Independence is an important and vital aspect of growth as a person. Everyone strives for their own independence. At Lexington, members are encouraged to pursue independence and to work toward their goals, no matter how minute or lofty. When working to develop and reinforce independence for people with ASD, it’s important to strive toward those goals, but safety needs to be at the core of each activity. Whether it’s expanding in community involvement, developing the skills and understanding to live alone, or gaining the experience necessary to join the workforce, safety is paramount. Often times, people with autism and other developmental disabilities do not have the same understanding of inherent danger, so it’s up to those that care for them and the community to maintain a watchful eye and to help people with ASD develop a better understanding of safety. Lexington has covered safety tips for parents in the past, but adults need support as well. If you want to help someone develop a focus on community safety skills, here are some steps you can take.
One of the reasons why it’s important to continue learning community safety skills is because education and markers for progression for many adults with disabilities are not focused on safety, instead focusing on the development of things like life and social skills in many cases. That is not to say that safety is neglected, but a constant review of the safety risks and how to prepare for them is good for anyone.
The first thing that you need to do to become aware of safety risks, or to help someone develop this skill, is to prepare. Preparation happens at home or on personal time, or even in appropriate environments where risks can be examined and prepared for in a controlled environment. Flashcards, visual aids and practice in a controlled environment are the strongest tools you can use to prepare. For example, if you are helping someone prepare in case of an emergency in a familiar building, showing them a visual aid like a picture or map of the building with emergency exits highlighted. This can be followed by an activity where flashcards with just an emergency exit sign are presented, as well as a blank map, and the individual must identify where the exits are. Then you can go with them to the actual location and combine that preparation with practical application. In this way, caregivers can help people prepare in a safe and comfortable environment.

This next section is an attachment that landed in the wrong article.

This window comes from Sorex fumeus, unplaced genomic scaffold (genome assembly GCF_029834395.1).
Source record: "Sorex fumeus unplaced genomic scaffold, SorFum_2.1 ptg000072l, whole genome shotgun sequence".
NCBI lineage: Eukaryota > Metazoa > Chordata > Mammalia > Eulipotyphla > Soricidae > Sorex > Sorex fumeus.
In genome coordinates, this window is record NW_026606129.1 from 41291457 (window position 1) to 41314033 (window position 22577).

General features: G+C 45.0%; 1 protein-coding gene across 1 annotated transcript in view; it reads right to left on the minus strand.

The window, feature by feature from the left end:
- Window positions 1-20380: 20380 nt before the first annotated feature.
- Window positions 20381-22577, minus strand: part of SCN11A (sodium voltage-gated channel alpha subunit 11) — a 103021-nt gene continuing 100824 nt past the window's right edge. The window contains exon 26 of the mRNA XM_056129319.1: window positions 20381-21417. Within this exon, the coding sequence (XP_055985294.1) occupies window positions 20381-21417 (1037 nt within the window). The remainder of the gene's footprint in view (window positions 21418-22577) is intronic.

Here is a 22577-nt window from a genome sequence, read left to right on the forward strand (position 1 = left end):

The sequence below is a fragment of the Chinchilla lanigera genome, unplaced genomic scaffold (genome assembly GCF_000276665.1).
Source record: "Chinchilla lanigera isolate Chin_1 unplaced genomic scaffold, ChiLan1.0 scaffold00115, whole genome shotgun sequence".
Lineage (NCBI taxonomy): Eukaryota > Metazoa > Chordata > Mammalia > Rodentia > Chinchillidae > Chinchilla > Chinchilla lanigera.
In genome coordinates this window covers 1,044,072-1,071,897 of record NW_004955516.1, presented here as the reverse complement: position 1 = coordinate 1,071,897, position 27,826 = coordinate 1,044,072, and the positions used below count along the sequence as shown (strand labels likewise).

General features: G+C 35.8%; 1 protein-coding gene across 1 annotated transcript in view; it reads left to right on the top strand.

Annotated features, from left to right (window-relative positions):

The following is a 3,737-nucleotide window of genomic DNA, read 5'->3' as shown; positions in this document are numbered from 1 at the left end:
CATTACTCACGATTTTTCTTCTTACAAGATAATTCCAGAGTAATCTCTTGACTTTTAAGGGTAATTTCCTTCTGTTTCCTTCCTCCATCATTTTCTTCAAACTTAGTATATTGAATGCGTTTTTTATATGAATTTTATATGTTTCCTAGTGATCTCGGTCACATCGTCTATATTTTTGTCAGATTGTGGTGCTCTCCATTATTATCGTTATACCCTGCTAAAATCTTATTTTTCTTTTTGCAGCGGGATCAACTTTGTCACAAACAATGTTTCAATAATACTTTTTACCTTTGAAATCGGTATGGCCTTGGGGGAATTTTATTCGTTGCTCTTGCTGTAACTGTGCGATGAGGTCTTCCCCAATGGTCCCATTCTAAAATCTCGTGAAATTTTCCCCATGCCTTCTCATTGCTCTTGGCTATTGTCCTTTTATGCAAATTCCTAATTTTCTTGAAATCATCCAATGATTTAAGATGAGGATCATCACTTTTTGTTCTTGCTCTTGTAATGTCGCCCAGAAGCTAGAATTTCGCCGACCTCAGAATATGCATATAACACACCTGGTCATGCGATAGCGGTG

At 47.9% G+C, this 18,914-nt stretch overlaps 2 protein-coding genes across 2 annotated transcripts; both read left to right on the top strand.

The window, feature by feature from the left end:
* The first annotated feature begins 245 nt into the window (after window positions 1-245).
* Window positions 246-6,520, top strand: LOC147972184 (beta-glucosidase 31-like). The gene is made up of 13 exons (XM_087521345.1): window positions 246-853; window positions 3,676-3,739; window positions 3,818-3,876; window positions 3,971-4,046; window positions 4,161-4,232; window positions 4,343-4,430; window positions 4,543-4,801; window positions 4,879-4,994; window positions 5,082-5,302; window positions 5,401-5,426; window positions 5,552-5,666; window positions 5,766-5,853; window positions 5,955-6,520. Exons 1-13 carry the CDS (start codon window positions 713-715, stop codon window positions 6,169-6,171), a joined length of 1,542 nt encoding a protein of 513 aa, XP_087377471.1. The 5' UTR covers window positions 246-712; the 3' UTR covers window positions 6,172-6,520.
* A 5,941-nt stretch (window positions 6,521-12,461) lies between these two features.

A large risk factor for people with disabilities is a lack of recognition of danger. In some regard, this includes street safety or awareness of dangerous environmental factors, which can pose a big threat. However, an underlying or under-discussed threat to many adults with disabilities is other adults and their agendas. Strangers that intend to bully, threaten or cheat adults with disabilities are far more prevalent than many people assume and they take advantage of an at-risk group of adults that are more likely to stay silent about improper treatment.
Recognition is part of preparation, but it’s so important for people to recognize safety hazards and threats from other adults, that it needs to be in its own category. Identifying the trustworthy adults and community members, while also pinpointing the actions that should be questioned in other adults is where you should start.
People learn by doing things and experience teaches us what works for us versus what does not work. To be a community advocate or to help the person you care for to learn community safety skills, you will need to identify opportunities for them to practice what they have learned in a controlled manner with you by their side. This doesn’t mean expose them to dangerous situations for the purpose of education and practice, but watch for any sort of potential moment to identify safety risks and to practice positive safety behaviors in your daily routine.
All of this can be practiced at home and in the community and practice will reinforce the ideas that people learn, which is why it’s important for caregivers to demonstrate these skills yourself and to practice them often. These skills are building blocks that can help adults with disabilities to get involved in their community, become a better worker in their work environment and even learn to live on their own. Caregivers help to develop these building blocks.